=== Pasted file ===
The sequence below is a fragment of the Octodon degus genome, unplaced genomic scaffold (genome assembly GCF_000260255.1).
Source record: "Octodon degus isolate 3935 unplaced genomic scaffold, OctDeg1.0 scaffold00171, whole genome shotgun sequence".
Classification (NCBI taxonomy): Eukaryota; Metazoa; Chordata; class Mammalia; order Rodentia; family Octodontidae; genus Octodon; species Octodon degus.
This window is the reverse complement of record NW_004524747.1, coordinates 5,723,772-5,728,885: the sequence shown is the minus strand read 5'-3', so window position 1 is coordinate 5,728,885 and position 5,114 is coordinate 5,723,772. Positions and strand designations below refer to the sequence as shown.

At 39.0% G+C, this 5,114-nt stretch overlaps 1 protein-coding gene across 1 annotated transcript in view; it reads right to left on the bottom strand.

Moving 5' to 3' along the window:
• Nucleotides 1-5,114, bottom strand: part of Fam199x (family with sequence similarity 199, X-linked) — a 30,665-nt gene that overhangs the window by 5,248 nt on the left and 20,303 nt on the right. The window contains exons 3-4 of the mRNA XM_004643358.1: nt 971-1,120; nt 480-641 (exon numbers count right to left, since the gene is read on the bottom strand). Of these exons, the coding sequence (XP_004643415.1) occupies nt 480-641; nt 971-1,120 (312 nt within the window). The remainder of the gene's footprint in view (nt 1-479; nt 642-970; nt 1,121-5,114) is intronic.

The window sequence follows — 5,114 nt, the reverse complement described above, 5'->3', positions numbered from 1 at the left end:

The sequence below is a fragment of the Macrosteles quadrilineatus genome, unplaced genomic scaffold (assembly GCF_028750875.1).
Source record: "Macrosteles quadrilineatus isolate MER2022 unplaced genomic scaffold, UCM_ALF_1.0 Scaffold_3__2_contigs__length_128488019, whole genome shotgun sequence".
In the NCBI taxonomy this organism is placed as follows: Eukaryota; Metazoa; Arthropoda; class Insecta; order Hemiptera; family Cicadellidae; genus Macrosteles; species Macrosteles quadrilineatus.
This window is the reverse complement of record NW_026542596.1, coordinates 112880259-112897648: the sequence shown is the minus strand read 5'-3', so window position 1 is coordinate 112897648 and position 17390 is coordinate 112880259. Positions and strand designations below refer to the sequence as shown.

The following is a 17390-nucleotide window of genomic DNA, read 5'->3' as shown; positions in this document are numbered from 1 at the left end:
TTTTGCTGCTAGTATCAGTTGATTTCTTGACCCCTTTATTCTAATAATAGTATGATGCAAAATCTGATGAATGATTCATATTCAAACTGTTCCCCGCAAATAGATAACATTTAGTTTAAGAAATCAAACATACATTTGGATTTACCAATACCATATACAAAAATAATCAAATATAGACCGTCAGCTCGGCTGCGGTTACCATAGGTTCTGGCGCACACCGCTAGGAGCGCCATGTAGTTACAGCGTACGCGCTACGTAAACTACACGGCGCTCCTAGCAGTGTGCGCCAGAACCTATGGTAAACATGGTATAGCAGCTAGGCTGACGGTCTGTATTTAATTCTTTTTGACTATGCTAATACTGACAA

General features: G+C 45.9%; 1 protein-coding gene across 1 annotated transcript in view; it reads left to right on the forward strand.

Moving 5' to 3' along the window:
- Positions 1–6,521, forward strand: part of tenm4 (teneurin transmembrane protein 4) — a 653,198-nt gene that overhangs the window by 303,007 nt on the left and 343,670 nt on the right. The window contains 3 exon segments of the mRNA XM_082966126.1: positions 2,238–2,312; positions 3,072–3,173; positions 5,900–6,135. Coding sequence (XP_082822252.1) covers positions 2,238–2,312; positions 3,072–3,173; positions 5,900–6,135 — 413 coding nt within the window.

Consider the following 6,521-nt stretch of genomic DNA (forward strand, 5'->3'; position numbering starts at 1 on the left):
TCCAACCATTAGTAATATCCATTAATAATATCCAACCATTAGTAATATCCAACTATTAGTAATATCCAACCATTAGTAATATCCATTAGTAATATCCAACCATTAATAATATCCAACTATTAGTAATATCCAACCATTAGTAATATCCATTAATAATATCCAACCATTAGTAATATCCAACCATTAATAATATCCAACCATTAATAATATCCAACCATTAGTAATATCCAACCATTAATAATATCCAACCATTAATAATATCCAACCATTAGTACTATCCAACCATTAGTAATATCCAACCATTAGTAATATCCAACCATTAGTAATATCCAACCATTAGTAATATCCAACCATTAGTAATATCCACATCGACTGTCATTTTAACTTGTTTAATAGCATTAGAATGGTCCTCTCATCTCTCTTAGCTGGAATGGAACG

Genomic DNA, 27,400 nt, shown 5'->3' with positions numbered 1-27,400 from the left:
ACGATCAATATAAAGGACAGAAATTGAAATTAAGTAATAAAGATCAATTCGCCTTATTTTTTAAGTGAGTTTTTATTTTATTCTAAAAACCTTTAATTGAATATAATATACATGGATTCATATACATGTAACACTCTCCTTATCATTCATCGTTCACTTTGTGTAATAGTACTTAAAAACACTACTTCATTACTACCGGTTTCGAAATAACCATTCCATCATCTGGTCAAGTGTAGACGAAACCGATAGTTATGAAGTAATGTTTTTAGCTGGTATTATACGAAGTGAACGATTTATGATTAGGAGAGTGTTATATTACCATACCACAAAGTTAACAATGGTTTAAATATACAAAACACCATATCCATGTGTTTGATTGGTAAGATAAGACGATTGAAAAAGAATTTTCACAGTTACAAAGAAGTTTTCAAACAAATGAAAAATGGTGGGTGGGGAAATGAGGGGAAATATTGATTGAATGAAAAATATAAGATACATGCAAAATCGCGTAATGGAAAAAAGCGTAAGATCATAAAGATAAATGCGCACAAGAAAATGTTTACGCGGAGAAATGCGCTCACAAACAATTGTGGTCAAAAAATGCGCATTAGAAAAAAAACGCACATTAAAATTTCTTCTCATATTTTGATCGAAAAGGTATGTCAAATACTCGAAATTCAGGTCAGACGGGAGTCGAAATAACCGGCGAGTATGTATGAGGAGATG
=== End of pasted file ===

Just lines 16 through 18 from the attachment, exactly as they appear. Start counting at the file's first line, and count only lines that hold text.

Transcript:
Moving 5' to 3' along the window:
- Positions 1–6,521, forward strand: part of tenm4 (teneurin transmembrane protein 4) — a 653,198-nt gene that overhangs the window by 303,007 nt on the left and 343,670 nt on the right. The window contains 3 exon segments of the mRNA XM_082966126.1: positions 2,238–2,312; positions 3,072–3,173; positions 5,900–6,135. Coding sequence (XP_082822252.1) covers positions 2,238–2,312; positions 3,072–3,173; positions 5,900–6,135 — 413 coding nt within the window.

Consider the following 6,521-nt stretch of genomic DNA (forward strand, 5'->3'; position numbering starts at 1 on the left):